The world’s first truly scientific observatory, at Maraghah in Persia, was built in the heart of the Muslim world. Among the many astronomical tools and instruments invented by Muslims, the most well-known is the astrolabe, which allows one to fix the position of the sun and stars in the sky, and assists in determining the precise time of day. Muslim interest in astronomy was often directly related to the practice of their faith since knowledge of the sun’s location in the sky and the direction of Mecca would determine when and how they prayed.

Some of the most significant works of translation and discovery took place in Spain, during a period known in Spanish as Convivencia, when Muslims, Jews, and Christians lived together and learned from each other. Between the eighth and fifteenth centuries, members of the three faiths coexisted in an environment of tolerance and respect that benefited all. During this time, remarkable achievements were made in science, art, literature, and architecture, and the era still stands as a shining example of what is possible when people of different faiths come together in a spirit of trust and cooperation.

The West profited from Muslim advances in science and eventually developed a strong scientific tradition of its own. In recent times, the non-Muslim world has generally surpassed the Muslim world in the areas of science and technology, and this situation has been addressed by Muslims in various ways. At one extreme are those who see this as evidence that the people of the West have become too secular, and therefore conclude that Muslims should have nothing to do with them. At the other end are those who maintain that the Muslim world needs to become more like the West and recover its commitment to scientific inquiry.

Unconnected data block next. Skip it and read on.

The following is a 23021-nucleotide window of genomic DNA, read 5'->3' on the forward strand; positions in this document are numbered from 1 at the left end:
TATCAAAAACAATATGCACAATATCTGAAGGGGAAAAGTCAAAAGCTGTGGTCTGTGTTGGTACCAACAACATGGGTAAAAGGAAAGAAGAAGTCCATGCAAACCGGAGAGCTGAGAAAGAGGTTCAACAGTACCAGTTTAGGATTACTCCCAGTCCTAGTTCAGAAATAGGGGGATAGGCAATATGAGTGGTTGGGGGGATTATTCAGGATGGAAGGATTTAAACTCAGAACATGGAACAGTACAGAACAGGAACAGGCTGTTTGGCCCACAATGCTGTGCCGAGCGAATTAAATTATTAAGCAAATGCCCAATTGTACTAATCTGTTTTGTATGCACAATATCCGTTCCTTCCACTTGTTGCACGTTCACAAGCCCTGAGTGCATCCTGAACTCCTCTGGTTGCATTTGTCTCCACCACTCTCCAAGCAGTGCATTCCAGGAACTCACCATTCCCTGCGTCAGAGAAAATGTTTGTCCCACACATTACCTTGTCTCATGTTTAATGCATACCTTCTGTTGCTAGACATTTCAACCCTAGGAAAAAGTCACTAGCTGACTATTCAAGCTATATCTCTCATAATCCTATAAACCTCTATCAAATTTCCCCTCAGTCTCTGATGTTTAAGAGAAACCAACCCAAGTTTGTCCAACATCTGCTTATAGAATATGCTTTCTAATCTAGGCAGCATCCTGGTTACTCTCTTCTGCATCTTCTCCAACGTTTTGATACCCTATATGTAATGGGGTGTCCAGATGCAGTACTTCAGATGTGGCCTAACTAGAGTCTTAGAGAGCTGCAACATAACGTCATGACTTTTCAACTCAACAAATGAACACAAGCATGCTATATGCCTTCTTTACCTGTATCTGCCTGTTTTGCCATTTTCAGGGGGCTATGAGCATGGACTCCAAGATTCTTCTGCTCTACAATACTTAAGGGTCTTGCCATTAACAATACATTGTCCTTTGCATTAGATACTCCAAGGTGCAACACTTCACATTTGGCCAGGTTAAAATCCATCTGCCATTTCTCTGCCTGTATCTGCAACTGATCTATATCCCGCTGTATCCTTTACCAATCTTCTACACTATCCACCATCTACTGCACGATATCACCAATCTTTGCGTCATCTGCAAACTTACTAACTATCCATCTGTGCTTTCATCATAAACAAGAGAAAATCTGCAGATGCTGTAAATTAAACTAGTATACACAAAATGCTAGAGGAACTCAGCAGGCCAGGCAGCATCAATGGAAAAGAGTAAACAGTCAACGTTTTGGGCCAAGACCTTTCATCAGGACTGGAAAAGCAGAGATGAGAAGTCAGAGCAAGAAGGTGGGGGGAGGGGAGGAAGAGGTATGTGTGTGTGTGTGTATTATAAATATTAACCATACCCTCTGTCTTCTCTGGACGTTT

Despite these differences and debates, Muslims now face a challenge similar to the one confronting Jews and Christians as science continues to expand human knowledge and understanding. Concepts like evolution and advancements like cloning sometimes challenge the assumptions of their sacred texts and the teachings of their communities, and this raises profound questions about the nature of faith and its role in the world.


Copyright ©2006 John Kaltner

John Kaltner is a member of the Department of Religious Studies at Rhodes College in Memphis, Tennessee where he teaches courses in Bible, Islam, and Arabic. Among his books are Islam: What Non-Muslims Should Know (2003); Inquiring of Joseph: Getting to Know a Biblical Character through the Qu’ran (2003); Ishmael Instructs Isaac: An Introduction to the Qur’an for Bible Readers (Collegeville: Liturgical Press/Michael Glazier, 1999).

Excerpts from What Do Our Neighbors Believe?: Questions and Answers on Judaism, Christianity and Islam by Howard Greenstein, Kendra Hotz, and John Kaltner are used by permission from Westminster John Knox Press, Louisville, Kentucky. The book will be available for purchase in December 2006.